There are times that Akka Actors need to contact some other Actor, get the response and then continue their processing.

It is debatable whether this is a good design or not. However, when designing Akka APIs to be used by different libraries/modules, it is a reality that someone may have to deal with - especially when many different teams collaborate with each other, so you don’t have access to others’ code.

So, how this can be achieved in an efficient way, taking into consideration the inherent asynchronous nature of the Akka Actors?

How someone can implement an Actor A that at some point it needs to contact some Actor B and then use this response to continue its processing?

Possible solutions

The Akka Documentation mentions that Actors can be contacted with three ways: using ask, tell, and forward. Since forward is a kind of tell in a way that both of them are acting like fire and forget, this leaves us only with ask and tell.

Using ask is generally discouraged.

The main reason is because of performance implications. Each ask operation involves creating an internal Actor that:

• handles the expected response and
• sets/handles possible timeout to make sure that the resources are freed in the case that the awaited response never comes, or comes late

Additionally, there are implementation difficulties that may end-up with closing-over the Actors state etc.

Tell

Using tell seems like the correct way to go, as it doesn’t imply creating additional resources.

…Or does it?

At least for the case that we are talking about, we need to somehow:

• capture the context for each message that we handle
• Contact some other Actor
• Receive response from the other Actor and match it with the initial request (the captured context)
• Continue processing using the captured context

We can achieve all the above using the Cameo Pattern, as described in Jamie Allen’s Effective Akka book, but this involves implementing more code and handle more or less ourselves what ask was handling alone.

Second thoughts

Ronald Kuhn (previous lead of the Akka project), notes that the price to pay when using ask is not zero, but it is very close to it.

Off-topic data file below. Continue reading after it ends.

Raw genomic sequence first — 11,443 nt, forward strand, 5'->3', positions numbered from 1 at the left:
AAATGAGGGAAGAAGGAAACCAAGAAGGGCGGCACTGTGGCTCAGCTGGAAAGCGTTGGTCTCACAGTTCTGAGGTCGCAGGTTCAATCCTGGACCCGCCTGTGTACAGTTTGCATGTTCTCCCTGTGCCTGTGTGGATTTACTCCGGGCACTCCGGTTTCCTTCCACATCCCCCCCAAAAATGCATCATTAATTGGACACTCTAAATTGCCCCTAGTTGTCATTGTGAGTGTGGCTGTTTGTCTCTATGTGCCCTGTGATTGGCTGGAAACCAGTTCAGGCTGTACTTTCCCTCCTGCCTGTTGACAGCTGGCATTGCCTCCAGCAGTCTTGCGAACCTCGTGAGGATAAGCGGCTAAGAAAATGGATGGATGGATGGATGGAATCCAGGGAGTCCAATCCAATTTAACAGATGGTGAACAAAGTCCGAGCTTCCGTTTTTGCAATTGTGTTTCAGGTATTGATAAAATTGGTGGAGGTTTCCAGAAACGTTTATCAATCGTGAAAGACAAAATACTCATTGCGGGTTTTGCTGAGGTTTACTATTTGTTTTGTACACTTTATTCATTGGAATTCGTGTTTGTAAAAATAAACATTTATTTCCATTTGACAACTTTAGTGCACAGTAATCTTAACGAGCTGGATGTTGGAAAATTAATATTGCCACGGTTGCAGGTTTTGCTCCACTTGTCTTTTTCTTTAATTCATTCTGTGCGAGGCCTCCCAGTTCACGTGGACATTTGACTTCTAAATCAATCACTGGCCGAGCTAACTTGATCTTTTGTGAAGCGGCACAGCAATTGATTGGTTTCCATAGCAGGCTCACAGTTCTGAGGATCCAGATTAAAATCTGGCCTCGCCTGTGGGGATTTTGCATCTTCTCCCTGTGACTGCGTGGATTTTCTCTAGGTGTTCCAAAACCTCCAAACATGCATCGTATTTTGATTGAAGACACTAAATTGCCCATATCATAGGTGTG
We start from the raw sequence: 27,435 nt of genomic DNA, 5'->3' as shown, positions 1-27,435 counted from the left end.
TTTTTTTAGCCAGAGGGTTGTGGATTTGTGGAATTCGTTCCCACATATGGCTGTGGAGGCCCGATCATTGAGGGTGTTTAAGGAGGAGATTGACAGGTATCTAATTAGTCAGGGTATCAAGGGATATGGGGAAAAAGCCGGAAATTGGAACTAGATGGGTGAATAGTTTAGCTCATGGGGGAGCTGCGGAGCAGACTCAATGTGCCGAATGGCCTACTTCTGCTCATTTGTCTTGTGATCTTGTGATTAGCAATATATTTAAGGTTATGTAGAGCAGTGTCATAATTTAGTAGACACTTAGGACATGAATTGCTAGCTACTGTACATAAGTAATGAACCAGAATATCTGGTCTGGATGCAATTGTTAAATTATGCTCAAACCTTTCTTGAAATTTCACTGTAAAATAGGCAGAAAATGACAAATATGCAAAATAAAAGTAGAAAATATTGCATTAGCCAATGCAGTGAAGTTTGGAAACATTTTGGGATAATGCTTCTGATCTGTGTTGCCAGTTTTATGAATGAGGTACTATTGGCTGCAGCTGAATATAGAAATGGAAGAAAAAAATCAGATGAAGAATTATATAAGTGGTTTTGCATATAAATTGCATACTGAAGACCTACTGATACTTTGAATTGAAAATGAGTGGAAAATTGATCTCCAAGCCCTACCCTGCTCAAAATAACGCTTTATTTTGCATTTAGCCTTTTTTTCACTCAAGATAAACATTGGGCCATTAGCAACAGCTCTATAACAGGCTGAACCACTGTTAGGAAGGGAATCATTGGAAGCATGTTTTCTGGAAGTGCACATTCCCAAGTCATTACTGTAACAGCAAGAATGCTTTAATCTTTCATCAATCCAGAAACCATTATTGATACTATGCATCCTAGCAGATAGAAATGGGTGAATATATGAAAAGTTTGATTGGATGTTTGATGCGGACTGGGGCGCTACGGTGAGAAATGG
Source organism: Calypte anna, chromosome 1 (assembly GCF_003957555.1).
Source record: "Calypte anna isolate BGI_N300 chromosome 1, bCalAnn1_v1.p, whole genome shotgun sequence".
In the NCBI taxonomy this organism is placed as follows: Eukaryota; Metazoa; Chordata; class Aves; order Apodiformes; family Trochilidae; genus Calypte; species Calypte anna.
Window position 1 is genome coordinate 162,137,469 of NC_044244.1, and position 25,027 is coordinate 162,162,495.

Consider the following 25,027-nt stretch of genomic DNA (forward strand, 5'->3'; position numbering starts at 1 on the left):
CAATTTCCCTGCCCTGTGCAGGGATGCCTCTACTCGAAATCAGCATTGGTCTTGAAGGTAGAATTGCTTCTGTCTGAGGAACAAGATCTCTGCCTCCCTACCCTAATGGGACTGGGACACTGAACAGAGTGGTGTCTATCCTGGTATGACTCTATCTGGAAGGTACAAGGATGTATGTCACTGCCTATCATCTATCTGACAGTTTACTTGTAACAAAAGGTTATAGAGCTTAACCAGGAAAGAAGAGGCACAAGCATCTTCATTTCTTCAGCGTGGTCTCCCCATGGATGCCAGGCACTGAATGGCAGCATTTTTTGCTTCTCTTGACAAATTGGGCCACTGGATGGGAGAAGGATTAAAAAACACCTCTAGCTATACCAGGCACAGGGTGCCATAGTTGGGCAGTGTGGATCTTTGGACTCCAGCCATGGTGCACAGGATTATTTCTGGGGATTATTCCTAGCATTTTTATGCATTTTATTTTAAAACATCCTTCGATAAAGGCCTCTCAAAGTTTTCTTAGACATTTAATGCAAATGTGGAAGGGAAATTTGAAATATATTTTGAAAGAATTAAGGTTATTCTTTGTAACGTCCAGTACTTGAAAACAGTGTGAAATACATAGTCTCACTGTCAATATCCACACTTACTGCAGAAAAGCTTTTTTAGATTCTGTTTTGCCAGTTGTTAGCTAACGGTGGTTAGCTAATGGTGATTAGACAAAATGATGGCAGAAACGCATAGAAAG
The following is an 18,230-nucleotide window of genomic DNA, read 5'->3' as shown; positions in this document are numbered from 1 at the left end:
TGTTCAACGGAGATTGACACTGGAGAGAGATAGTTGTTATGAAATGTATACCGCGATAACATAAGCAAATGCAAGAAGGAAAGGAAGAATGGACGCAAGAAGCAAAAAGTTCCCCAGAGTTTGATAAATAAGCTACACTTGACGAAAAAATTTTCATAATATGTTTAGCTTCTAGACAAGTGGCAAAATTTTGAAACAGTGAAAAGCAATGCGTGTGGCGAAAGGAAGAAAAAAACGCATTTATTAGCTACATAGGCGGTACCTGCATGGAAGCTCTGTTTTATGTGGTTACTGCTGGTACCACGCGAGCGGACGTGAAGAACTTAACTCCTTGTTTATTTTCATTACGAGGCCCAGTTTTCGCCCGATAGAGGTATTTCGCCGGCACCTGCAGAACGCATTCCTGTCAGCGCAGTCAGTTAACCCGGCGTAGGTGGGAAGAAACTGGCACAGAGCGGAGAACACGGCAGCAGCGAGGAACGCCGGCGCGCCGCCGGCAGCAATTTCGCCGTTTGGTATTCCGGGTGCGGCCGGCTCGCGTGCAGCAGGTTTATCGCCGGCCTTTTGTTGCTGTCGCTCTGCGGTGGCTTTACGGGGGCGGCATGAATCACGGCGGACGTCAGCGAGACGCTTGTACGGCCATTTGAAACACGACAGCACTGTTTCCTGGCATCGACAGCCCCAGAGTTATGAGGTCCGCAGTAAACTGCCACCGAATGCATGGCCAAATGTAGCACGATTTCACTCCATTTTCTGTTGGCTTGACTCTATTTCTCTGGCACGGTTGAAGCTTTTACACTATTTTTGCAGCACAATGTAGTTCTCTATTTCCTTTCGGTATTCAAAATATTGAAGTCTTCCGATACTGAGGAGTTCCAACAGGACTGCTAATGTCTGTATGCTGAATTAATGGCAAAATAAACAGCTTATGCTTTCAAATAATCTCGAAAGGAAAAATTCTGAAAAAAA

This close-to-zero-price can be acceptable per case. However, someone may choose to go by-the-book and choose using tells.

Does just using tell instead of ask worth it? The Cameo Pattern implies the creation of an additional Actor for each and every message processed. Can this lead to worse performance instead of just using ask? And if so, can we do something about it?

Investigating

Use Case

Let’s assume that we have to implement an Actor which:

1. Receives text messages written in English
2. Sends each message to a bunch of Translating Actors, each one being responsible for translating from English to a specific language (French, Spanish, German)
3. Gathers the translations
4. Does some post-translation process
5. Replies to the initial sender

Implementation

We will implement the above requirements in 3 ways:

1. Using ask.
2. With the Cameo pattern, creating one Handler per received message.
3. With the Cameo pattern, but instead of creating one handler per message, create a routed Handler once and contact this instead.

Testing

Each implementation will be tested by measuring the time needed to handle 1000000 concurrent English translation messages.

The results that we will get should not be treated as absolute numbers, since the absolute timing depends on the machine that the test runs on.

However, by focusing on the differences of the results, we may infer useful findings.

You can find the code here.

Please note that each test case was executed separately. The fact that everything is gathered as one unit-test, is for readability reasons.

Results

The results show that the implementation that performs best is the Cameo using a routed handler (#3).

Next, was the implementation with the ask and the pure Cameo was the worst performer.

Conclusions

• ask does not perform bad.
• The creation of Actors is far slower comparing to the creation of ask resources. Even if the ask includes the creation of an Actor as well, this is a special Actor, rather than a normal one…
• Choosing the right size of Routees to act as Cameo handlers seems to be the winner because it does not imply creation of new Actors, rather than reusing the same ones.

So, good analysis and focus on the requirements gives - once again - the best solution